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    • March 5, 2017 at 9:16 pm
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      Thank you Melissa. I also love first hand accounts of a trip, it’s why when I research a trip, I try to find blog posts about a destination.

      Reply
  • March 5, 2017 at 9:58 pm
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    Some interesting tips. I would not have known about the train doors not opening either! And that you have to ask for the bill in a restaurant. Amazing how cultures differ between countries!

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    • March 5, 2017 at 10:00 pm
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      The train door not opening was super stressful but we ended up laughing about it. What else could we do?

      At first we didn’t want to seem rude and ask for the bill but after waiting for an hour, it was time to go, LOL. It’s nice not being rushed out of a restaurant tho. Just need to ask for the bill when you’re ready.

      Reply
  • March 6, 2017 at 3:27 am
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    This tips will surely come in handy when my boyfriend and I visit Italy. It has somehow similarities in the Philippines. We also give tips to the waiters in the restaurant. I have read that some countries don’t like giving or receiving tips. It is really a must that before visiting any country, we should know its culture or norms first.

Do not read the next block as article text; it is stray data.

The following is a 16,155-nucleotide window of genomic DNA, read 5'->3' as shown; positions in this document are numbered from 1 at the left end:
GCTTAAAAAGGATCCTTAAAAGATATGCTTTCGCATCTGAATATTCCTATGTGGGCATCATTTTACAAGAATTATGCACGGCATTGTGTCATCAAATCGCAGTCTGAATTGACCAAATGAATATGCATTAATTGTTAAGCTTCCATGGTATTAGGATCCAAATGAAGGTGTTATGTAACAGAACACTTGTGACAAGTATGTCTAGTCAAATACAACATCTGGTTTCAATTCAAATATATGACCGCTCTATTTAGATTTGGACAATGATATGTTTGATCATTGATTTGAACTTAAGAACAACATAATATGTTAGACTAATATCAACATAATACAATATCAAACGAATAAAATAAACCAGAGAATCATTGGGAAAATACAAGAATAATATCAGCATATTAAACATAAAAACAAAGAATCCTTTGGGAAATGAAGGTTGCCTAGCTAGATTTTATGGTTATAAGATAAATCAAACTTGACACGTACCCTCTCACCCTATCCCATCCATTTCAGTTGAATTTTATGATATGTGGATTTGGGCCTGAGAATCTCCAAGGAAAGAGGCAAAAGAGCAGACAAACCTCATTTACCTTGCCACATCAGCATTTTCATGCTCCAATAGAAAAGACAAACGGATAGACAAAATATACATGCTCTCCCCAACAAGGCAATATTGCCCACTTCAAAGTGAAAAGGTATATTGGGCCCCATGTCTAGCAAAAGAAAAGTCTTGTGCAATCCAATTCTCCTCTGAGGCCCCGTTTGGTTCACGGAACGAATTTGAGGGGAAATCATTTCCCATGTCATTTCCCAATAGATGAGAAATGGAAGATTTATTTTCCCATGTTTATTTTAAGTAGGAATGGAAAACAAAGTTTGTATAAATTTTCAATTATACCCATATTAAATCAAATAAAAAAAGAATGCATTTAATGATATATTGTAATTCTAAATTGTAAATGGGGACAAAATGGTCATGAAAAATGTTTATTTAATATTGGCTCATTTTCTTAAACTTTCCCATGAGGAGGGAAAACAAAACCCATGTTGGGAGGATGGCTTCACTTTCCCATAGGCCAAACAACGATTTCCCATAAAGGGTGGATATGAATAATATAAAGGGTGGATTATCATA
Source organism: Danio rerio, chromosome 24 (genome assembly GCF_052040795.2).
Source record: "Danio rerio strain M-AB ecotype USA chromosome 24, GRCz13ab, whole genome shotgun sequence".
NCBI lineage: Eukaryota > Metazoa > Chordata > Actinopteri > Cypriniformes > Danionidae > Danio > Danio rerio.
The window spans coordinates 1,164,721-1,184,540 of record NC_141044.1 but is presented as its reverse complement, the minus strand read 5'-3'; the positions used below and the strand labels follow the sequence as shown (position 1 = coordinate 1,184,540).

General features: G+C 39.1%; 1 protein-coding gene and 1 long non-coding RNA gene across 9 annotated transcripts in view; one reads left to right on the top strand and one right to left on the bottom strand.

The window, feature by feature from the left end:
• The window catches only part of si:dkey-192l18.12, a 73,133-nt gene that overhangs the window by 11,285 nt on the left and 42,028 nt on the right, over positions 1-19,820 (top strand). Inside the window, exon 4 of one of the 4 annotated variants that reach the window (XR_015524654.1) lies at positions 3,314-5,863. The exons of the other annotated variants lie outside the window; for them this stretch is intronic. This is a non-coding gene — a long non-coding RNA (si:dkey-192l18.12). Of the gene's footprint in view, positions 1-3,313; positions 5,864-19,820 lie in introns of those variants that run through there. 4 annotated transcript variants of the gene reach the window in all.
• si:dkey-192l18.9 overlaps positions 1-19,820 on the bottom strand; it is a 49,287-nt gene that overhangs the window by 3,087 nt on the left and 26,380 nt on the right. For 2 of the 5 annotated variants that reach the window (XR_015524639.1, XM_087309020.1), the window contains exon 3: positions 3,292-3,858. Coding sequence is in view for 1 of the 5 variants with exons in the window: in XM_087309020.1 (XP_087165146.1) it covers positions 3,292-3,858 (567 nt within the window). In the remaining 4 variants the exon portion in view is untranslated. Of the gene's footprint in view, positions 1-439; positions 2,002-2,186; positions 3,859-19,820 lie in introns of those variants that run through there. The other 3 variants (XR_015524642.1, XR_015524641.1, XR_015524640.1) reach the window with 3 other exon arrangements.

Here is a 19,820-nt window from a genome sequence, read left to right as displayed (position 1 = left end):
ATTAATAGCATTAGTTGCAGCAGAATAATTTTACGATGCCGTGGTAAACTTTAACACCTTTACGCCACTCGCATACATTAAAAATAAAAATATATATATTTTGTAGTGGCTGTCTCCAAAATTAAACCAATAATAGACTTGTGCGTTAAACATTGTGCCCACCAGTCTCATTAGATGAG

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    • March 8, 2017 at 10:20 am
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      I am programmed to give tips. I’m in Vietnam right now and if you’re in a tourist area they expect tips but not where the locals eat.

      I hope that you and your BF have a wonderful time in Italy Ana Rose! <3

      Reply
  • March 6, 2017 at 5:12 am
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    Those are some really interesting and useful tips! I wouldn’t have thought of most of them. Loved the Mc Donald’s photo. I’m not the biggest fan of fast food but it is fantastic how they put a spin on local things there!

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    • March 8, 2017 at 10:23 am
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      I really don’t eat fast food a lot and definitely not while traveling unless you consider street food as fast food, lol. We stopped in to use the restroom and bought some drinks. Now if they had pastries at McD’s in the states, I might stop in a little more often!

      I tried to give tips that were different but useful. Good to see I hit the mark, lol.

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  • March 8, 2017 at 6:27 am
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    Some highly unusual tips, we might say. Hehehe! But that’s great; each destination is unique anyway.

    One thing though: we are a friendly bunch, but we do become wary of people offering to help. People will do anything and everything for money, and if you take the bait, that’s a bill of your purse.

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    • March 8, 2017 at 10:24 am
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      That’s the fun part of traveling, the uniqueness of every stop.

      Very true on people who come up offering to help.

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  • March 10, 2017 at 7:50 pm